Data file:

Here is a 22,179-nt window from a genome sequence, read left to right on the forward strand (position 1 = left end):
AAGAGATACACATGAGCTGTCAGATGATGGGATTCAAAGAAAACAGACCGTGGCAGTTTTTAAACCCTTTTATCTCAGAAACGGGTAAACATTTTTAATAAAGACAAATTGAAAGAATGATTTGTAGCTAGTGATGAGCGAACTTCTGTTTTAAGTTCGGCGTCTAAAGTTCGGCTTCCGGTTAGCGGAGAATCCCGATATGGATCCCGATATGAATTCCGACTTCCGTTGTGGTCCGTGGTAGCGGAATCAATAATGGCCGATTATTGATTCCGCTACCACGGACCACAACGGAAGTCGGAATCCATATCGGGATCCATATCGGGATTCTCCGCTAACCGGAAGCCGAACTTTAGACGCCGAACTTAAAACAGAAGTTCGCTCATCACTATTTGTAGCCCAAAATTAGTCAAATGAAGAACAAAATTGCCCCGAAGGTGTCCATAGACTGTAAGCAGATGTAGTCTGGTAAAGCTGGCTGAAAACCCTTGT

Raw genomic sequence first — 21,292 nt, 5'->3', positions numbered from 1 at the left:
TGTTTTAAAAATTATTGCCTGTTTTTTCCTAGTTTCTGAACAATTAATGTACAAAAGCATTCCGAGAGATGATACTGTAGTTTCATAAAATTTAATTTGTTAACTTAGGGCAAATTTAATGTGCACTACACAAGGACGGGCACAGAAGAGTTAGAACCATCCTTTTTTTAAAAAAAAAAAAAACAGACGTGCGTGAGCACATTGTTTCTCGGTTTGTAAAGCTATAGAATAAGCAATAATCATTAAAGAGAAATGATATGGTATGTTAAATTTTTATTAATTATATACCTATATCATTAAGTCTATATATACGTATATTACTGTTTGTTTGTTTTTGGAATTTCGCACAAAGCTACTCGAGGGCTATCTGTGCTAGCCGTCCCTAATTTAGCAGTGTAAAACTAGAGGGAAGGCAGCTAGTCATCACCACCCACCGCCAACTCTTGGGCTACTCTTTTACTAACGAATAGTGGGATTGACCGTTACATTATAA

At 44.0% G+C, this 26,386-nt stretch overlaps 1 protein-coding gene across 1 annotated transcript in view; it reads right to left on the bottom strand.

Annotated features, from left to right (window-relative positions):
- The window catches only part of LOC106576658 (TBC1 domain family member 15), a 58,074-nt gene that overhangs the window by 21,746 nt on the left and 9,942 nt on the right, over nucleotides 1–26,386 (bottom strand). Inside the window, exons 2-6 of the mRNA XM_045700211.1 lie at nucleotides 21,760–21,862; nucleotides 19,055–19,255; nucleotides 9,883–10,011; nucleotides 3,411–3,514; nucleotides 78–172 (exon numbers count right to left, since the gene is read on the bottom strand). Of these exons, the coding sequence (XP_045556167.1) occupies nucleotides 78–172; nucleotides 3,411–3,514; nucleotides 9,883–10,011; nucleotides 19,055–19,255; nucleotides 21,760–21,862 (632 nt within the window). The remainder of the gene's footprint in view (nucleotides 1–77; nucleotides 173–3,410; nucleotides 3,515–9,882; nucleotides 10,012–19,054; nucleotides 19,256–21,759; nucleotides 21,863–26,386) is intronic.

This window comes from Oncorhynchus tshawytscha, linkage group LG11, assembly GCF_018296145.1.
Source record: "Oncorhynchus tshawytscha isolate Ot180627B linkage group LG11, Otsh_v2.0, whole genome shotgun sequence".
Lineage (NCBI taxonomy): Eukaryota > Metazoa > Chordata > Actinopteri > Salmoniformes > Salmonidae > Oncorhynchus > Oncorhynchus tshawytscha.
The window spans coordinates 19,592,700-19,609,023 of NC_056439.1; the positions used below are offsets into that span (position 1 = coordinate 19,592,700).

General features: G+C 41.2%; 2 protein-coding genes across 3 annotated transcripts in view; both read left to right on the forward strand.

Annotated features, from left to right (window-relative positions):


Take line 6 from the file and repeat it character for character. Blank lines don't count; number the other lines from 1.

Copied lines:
Annotated features, from left to right (window-relative positions):